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US map with locations of Planned Parenthood

Amid rising social tension in the United States over reproductive freedom, a company that analyzes location data on abortion clinics stopped distributing its findings after a critical press report.

What’s new: SafeGraph, a company that analyzes consumer behavior based on location data, provided anonymized data on locations of Planned Parenthood, a chain of clinics that offer family-planning services including abortion, Vice reported. After the article was published, the company removed data related to Planned Parenthood citing the risk that it might be misused.

How it works: Based in Denver, SafeGraph purchases anonymized location data gathered by third-party apps installed on consumers’ phones. It uses machine learning algorithms to estimate where consumers live, which buildings they visit, how long they remain at each location. Customers can purchase reports that show foot traffic with respect to individual companies, type of business, or commercial category (such as “family planning centers”).

  • Reporters purchased a week’s worth of data on 600 Planned Parenthood locations across the U.S. for around $160.
  • They received information on when consumers visited these facilities, how long they stayed, where they traveled afterwards, and areas (as small as a city block) where they reside.
  • Studies show that anonymize data can be re-identified. Moreover, anonymized and aggregated data can motivate bad actors to target people for harassment, whether or not they are actual subjects of the data. A recent Texas law incentivizes such harassment by offering a $10,000 bounty to citizens who successfully sue suspected abortion patients and anyone who helps them.

Behind the news: Activists, politicians, and others are using data collected by mobile apps to model and track individual behavior in increasingly invasive ways.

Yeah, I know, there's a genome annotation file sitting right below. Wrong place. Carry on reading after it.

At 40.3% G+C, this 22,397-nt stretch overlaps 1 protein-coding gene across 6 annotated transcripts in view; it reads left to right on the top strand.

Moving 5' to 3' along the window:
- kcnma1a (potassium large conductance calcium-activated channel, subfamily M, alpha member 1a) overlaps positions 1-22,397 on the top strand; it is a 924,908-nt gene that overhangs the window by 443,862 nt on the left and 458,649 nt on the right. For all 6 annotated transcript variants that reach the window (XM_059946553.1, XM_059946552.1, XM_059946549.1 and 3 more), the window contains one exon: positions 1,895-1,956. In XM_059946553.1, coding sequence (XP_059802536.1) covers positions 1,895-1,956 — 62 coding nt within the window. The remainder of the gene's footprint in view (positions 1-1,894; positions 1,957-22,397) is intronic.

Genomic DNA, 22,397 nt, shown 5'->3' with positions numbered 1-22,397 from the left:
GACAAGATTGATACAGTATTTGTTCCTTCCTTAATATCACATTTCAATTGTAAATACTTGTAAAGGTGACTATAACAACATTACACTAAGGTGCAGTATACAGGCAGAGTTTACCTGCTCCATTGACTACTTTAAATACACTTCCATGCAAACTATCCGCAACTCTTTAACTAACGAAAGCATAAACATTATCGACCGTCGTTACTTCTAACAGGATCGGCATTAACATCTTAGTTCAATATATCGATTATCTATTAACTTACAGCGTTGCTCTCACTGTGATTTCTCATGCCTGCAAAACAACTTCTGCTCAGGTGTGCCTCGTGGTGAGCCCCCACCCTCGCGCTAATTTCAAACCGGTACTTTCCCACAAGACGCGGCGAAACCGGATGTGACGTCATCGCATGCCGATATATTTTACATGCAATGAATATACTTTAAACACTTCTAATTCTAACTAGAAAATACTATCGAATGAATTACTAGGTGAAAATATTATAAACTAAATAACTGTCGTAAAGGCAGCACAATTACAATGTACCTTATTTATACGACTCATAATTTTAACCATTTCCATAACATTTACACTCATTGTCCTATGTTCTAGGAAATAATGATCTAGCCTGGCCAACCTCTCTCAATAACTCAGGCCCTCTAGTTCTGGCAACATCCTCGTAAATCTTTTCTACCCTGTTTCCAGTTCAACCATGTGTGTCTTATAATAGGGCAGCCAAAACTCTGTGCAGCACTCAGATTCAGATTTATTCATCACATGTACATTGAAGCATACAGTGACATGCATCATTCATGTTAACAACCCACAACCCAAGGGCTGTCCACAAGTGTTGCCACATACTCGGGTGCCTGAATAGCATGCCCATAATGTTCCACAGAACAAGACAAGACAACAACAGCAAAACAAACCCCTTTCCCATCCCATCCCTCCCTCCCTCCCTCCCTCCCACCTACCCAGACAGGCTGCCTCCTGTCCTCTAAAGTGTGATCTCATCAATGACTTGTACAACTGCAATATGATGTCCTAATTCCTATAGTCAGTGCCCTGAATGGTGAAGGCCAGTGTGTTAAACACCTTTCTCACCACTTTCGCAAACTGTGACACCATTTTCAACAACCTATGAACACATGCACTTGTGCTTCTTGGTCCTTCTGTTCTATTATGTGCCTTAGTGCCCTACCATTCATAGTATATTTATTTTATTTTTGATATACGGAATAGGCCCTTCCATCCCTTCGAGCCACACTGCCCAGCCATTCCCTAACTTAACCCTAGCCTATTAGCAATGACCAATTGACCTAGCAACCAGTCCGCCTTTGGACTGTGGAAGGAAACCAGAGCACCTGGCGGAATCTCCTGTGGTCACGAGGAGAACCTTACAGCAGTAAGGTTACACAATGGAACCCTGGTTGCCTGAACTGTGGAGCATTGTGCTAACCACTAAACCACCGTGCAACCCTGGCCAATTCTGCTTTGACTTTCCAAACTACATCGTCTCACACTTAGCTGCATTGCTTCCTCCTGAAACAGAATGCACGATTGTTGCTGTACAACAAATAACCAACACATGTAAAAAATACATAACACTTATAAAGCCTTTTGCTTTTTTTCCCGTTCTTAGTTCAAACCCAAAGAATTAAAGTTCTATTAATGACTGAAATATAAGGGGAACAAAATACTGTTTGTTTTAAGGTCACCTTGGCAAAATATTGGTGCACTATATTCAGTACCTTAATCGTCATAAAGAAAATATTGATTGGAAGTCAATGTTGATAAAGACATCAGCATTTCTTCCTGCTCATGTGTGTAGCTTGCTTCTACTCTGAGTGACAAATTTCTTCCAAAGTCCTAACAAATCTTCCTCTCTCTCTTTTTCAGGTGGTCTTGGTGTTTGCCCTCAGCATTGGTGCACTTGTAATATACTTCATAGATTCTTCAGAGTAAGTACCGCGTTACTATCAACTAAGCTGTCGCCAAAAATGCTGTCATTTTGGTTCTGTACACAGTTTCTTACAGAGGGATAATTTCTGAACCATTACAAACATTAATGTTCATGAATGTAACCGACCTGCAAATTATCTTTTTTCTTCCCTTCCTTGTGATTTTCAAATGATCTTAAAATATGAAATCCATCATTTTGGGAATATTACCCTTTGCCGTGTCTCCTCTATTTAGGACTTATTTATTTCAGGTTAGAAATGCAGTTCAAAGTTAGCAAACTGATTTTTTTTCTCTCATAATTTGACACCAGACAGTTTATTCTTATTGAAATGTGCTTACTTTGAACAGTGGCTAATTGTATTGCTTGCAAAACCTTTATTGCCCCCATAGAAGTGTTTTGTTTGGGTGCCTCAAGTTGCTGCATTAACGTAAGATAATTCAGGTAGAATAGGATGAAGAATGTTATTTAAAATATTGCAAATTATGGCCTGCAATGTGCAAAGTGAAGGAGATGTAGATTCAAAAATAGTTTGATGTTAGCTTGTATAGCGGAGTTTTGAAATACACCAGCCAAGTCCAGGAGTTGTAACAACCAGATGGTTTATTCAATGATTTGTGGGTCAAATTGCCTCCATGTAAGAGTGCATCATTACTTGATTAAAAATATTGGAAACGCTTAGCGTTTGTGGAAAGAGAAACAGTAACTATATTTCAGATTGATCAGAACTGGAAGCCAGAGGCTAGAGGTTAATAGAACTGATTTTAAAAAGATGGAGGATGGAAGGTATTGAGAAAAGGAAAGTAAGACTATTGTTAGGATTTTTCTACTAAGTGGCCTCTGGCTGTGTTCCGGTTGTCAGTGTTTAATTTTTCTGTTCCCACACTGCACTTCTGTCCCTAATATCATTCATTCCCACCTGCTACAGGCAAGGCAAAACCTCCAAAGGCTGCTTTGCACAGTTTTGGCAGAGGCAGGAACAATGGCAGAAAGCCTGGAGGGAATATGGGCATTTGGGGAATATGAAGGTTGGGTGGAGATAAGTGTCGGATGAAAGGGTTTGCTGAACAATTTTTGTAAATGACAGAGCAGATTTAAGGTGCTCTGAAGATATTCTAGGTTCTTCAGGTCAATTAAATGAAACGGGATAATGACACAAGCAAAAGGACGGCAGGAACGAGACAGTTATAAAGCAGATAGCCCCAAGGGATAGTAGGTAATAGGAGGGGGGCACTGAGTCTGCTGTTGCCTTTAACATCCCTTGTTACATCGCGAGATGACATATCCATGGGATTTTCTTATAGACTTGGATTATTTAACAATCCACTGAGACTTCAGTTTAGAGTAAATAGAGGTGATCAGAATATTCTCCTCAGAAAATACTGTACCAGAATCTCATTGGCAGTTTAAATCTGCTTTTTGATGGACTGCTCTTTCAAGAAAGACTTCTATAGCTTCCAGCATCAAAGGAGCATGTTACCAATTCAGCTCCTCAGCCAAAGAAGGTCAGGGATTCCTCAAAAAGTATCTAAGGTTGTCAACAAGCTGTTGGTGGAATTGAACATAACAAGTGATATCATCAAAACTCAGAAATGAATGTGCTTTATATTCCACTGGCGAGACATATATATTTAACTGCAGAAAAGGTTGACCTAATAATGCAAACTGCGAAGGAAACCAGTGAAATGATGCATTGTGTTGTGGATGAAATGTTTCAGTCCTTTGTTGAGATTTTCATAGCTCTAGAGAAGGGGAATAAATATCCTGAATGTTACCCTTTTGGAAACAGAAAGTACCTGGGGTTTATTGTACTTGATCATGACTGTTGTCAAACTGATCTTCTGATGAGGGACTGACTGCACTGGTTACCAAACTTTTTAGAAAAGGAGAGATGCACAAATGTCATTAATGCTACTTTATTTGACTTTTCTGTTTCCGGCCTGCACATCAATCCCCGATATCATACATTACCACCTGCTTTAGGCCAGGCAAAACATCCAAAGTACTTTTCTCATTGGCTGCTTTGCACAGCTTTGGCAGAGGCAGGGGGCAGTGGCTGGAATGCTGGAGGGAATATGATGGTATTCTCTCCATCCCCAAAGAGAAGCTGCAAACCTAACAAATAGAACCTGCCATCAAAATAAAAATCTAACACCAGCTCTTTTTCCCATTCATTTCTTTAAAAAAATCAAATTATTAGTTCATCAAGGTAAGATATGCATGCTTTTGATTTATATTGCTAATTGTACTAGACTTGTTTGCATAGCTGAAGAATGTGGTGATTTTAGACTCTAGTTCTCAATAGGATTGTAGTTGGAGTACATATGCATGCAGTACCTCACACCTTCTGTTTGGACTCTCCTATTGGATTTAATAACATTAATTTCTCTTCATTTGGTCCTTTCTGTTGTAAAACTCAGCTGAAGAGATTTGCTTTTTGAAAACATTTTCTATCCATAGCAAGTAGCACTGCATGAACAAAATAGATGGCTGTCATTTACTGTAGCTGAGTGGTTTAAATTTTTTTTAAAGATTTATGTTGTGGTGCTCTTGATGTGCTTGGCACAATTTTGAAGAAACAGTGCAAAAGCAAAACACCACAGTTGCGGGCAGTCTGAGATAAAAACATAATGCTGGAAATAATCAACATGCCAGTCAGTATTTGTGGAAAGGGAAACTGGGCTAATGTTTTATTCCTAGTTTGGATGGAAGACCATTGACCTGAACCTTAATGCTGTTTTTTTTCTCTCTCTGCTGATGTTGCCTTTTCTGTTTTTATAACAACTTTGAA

• Last summer, The Pillar, a newsletter that covers the Catholic church, reported that a priest was homosexual based on data from the dating app Grindr that tracked his visits to gay bars and private residences. The priest resigned following the report.
  • In 2020, Vice revealed that the U.S. military purchased data from X-Mode (now known as Outlogic), a geolocation service that collected data from apps including Muslim dating and prayer apps.
  • A 2018 investigation by The New York Times found at least 75 companies that obtain, analyze, and repackage location data.

Why it matters: As the political winds in the U.S. shift against abortion, women who consider or undergo the procedure, doctors who perform it, and clinic workers who support reproductive services are increasingly at risk of harassment and violence. Tracking their movements, analyzing the details, and distributing the analysis far and wide only increases the risks.

We’re thinking: Personal data is revealing. Coupled with machine learning, it can be revealing on a grand scale. We commend SafeGraph for withholding data about Planned Parenthood, but the business of analytics calls for a much more proactive stance. Companies that profit from personal data have a special responsibility to protect privacy and provide information only to customers with a legitimate interest.


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